[tahyuh r]

noun, verb (used with object), tyred, tyr·ing. British.


[tahyuh r]


a ring or band of rubber, either solid or hollow and inflated, or of metal, placed over the rim of a wheel to provide traction, resistance to wear, or other desirable properties.
a metal band attached to the outside of the felloes and forming the tread of a wagon wheel.

verb (used with object), tired, tir·ing.

to furnish with tires.
Also British, tyre.

Origin of tire

First recorded in 1475–85; special use of tire3
Dictionary.com Unabridged Based on the Random House Unabridged Dictionary, © Random House, Inc. 2019

Examples from the Web for tyred

Historical Examples of tyred

  • Smoothly and quickly the tyred wheels bore him on out to infinity.

    The King of Alsander

    James Elroy Flecker

  • Tew tyred to eat, tew; and the water hyar is regularly pisen; hev you-all seen it?

    The Woman Who Toils

    Mrs. John Van Vorst and Marie Van Vorst

  • "Why, what an ungrateful creature you are," cried the landlord of the Tyred Inn, for that was who the pudgy little old fellow was.

British Dictionary definitions for tyred




(tr) to reduce the energy of, esp by exertion; weary
(tr; often passive) to reduce the tolerance of; bore or irritateI'm tired of the children's chatter
(intr) to become wearied or bored; flag
Derived Formstiring, adjective

Word Origin for tire

Old English tēorian, of unknown origin



noun, verb

the US spelling of tyre



verb, noun

an archaic word for attire


US tire


a rubber ring placed over the rim of a wheel of a road vehicle to provide traction and reduce road shocks, esp a hollow inflated ring (pneumatic tyre) consisting of a reinforced outer casing enclosing an inner tubeSee also tubeless tyre, cross-ply, radial-ply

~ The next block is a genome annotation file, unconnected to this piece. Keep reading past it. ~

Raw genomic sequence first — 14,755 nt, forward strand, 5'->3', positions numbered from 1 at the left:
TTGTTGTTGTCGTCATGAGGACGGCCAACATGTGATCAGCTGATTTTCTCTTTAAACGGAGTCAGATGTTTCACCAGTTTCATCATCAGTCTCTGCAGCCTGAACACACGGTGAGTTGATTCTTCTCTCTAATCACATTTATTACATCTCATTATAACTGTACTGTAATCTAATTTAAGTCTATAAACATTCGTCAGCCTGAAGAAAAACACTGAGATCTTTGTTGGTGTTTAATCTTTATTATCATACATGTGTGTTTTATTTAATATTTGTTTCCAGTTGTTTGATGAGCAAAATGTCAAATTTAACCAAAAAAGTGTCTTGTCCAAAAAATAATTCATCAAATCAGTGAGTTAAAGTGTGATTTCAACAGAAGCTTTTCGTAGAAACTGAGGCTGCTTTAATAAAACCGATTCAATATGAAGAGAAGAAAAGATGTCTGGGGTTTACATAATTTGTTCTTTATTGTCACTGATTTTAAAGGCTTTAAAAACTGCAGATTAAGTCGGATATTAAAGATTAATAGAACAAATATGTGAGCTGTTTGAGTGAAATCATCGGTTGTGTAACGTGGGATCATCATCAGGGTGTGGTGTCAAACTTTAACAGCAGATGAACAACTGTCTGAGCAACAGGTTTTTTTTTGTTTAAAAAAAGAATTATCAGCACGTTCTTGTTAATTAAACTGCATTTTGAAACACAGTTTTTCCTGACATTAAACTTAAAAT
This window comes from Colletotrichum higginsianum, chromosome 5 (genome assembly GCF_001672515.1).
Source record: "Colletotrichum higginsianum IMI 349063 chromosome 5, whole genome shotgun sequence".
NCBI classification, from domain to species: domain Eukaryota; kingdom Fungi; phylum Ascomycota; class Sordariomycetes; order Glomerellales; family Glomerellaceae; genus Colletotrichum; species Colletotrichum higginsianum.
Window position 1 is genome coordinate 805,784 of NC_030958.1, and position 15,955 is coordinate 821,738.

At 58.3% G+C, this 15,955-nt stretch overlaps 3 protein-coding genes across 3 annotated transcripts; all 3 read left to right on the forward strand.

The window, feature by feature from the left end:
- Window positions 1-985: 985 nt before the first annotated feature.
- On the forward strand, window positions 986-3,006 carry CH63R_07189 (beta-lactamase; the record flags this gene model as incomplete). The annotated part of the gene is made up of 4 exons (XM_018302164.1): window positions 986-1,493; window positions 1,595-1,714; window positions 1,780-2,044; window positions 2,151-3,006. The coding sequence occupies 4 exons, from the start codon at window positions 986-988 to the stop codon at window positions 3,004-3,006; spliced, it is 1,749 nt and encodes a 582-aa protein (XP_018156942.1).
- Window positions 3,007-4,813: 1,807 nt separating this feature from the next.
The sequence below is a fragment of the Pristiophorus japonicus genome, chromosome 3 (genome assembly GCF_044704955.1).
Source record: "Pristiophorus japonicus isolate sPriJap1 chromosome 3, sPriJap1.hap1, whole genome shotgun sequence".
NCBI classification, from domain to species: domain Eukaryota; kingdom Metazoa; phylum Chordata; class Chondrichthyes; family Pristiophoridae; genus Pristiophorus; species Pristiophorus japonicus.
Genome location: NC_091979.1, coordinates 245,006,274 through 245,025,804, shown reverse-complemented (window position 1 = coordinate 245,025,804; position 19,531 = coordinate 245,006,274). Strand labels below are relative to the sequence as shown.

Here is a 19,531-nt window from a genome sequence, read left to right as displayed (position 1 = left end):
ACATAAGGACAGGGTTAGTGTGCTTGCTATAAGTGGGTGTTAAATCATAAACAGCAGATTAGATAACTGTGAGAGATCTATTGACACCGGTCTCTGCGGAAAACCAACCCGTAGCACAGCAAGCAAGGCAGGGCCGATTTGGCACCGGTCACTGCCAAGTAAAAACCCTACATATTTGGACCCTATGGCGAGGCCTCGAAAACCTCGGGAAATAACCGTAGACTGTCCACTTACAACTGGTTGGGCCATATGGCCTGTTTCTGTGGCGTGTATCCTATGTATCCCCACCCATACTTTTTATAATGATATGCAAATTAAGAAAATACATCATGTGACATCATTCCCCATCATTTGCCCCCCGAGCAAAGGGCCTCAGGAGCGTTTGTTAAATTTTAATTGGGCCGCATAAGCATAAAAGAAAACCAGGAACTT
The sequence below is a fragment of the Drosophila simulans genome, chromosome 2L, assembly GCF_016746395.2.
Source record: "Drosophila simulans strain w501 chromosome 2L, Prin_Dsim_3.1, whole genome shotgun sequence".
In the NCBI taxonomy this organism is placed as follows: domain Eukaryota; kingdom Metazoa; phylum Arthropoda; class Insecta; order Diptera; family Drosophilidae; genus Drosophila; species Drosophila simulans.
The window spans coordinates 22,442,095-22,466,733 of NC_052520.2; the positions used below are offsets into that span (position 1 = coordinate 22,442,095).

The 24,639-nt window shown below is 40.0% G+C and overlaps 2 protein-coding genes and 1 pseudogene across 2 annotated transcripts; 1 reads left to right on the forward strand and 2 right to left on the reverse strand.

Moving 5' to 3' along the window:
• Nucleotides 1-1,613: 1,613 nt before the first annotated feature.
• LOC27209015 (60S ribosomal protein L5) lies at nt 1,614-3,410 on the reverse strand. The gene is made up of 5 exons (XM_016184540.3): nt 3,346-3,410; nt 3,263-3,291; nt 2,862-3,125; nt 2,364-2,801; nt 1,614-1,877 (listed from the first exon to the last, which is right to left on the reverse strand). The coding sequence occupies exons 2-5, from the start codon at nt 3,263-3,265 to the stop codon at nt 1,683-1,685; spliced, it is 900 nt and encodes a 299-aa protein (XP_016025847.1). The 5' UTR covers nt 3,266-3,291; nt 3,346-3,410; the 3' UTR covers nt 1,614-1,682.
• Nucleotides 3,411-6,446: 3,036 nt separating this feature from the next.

a ring of wear-resisting steel shrunk thermally onto a cast-iron railway wheel
a metal band or hoop attached to the rim of a wooden cartwheel


(tr) to fit a tyre or tyres to (a wheel, vehicle, etc)

Word Origin for tyre

C18: variant of C15 tire, probably from tire ³




a port in S Lebanon, on the Mediterranean: founded about the 15th century bc; for centuries a major Phoenician seaport, famous for silks and its Tyrian-purple dye; now a small market town. Pop: 141 000 (2005 est)Arabic name: Sur
Collins English Dictionary - Complete & Unabridged 2012 Digital Edition © William Collins Sons & Co. Ltd. 1979, 1986 © HarperCollins Publishers 1998, 2000, 2003, 2005, 2006, 2007, 2009, 2012

Word Origin and History for tyred



"to weary," also "to become weary," Old English teorian (Kentish tiorian), of unknown origin, not found outside English. Related: Tired; tiring.



late 15c., "iron rim of a carriage wheel," probably from tire "equipment, dress, covering" (c.1300), a shortened form of attire. The notion is of the tire as the dressing of the wheel. The original spelling was tyre, which had shifted to tire in 17c.-18c., but since early 19c. tyre has been revived in Great Britain and become standard there. Rubber ones, for bicycles (later automobiles) are from 1870s.



variant spelling of tire (n.), chiefly British English.

Online Etymology Dictionary, © 2010 Douglas Harper